Social Studies

ELA (X) - Social Studies (X) - Elementary (X) - High (X) - U.S. History (X)

MN Original | Librettist & Composer Dominick Argento

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Watch now: In 1962, the Walker Art Center commissioned Dominick Argento to compose an opera for Center Opera, now known as Minnesota Opera. More than 50 years later, Minnesota Opera continues to emphasize new works by contemporary librettists and composers, including a 2014 revision of Argento’s “The Dream of Valentino,” which premiered in 1993 at the Kennedy Center.

Among the many awards to his name, Argento has a Pulitzer Prize and a National Opera Association Lifetime Achievement Award. He is also Composer Laureate for the Minnesota Orchestra.

For more MN Original resources, click here.

Frankie Quimby of Sapelo Island | EGG: The Arts Show

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This video segment from Egg: The Arts Show presents a glimpse of the last island-based Gullah/Geechee community located on Sapelo Island. The original Gullah/Geechee were slaves. When slavery was abolished, the lands on the island were abandoned to the slaves. Frankie Quimby of the Georgia Sea Island Singers speaks of her pride for the island community and the importance of preserving the Gullah/Geechee culture. She also tells how the songs of the slaves also served as escape songs. For more about Sapelo Island, see “Ben Hall of Sapelo Island” and “Ronald Johnson of Sapelo Island.”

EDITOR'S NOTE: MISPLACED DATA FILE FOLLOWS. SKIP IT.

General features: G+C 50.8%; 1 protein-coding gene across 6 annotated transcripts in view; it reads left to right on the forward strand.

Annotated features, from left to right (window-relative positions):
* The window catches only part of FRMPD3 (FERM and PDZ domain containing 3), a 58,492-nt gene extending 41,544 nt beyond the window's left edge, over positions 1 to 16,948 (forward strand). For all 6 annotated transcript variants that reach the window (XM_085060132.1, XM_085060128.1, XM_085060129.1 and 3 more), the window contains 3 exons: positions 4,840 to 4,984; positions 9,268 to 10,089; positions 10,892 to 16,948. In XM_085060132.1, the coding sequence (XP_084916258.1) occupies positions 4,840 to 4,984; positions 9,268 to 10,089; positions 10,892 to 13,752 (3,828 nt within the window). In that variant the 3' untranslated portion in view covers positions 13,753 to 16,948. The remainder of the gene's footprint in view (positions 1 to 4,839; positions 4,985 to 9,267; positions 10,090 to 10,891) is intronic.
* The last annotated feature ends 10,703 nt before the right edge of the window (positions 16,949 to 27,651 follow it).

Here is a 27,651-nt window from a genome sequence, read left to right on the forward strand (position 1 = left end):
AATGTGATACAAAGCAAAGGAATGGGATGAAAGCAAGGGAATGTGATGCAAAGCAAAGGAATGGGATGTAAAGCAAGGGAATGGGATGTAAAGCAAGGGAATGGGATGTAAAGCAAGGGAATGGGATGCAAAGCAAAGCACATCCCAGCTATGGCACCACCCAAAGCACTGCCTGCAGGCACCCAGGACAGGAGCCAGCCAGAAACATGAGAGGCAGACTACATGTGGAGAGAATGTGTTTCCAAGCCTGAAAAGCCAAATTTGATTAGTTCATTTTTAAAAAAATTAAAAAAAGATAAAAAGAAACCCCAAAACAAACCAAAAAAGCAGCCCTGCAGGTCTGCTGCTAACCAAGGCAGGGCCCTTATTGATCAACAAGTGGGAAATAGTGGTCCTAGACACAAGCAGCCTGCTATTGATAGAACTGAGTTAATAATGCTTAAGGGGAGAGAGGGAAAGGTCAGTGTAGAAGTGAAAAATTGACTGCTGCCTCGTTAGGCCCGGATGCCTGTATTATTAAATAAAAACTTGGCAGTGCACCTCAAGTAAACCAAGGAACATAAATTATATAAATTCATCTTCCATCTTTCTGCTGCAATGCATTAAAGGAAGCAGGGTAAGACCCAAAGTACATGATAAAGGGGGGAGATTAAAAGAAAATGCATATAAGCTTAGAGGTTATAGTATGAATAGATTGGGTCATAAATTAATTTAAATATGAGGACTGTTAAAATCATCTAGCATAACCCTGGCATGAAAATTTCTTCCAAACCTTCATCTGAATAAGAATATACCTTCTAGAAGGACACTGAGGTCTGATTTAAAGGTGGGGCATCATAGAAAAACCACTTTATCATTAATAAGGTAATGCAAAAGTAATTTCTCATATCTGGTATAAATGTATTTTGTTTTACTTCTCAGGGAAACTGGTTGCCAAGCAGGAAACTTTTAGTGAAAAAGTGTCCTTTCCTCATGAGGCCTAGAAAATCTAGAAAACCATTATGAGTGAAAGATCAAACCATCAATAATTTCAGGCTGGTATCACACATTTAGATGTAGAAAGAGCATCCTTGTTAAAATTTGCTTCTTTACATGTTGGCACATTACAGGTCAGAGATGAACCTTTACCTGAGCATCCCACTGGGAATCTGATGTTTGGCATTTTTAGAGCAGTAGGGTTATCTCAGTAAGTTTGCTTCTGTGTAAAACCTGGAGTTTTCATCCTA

Nebraska History Moments in Language Arts and Fine Arts

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Nebraska fun facts that are historical, arts related, science and literature based. This content falls under Nebraska State standards for Social Studies, Science, Fine Arts and Language Arts.

Spread the Word to End the Word Campaign | Move to Include

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Spread the Word to End the Word is an educational campaign to increase awareness for the need to respect and inclusion of people with intellectual and developmental disabilities. The initiative is supported by Special Olympics and Best Buddies and numerous other organizations. It promotes using people first accepting language in schools and in the community.

Visit the Move to Include collection for more resources. 

Historical Document Research | History Detectives

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History Detective Tukufu Zuberi investigates a letter which indicates that thirty years before John Wilkes Booth assassinated Abraham Lincoln, Booth’s father threatened to kill another sitting president, Andrew Jackson. The letter to Jackson reads, “You damn’d old scoundrel… …I will cut your throat whilst you are sleeping.” It’s signed “Junius Brutus Booth.” The writer insists Jackson pardon two men who were sentenced to death. Why did the fate of these two men enrage such fury? Was the Booth letter a hoax? Or does assassination run in the Booth blood?

Animal Shelter Photographer

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In this video segment from WILD TV, meet Joyce Faye, an animal photographer. She visits animal shelters in the Albuquerque, New Mexico area to photograph the homeless animals awaiting adoption. There are 26,000 dogs picked up every year in Albuquerque. Faye volunteers her time and expertise taking photographs of the dogs and cats and displays them on her web site. She hopes that people will rescue an animal from the shelter and make it a pet. Faye encourages us to do what we can to make the world a better place. Even small gestures make a difference.

Ben Hall of Sapelo Island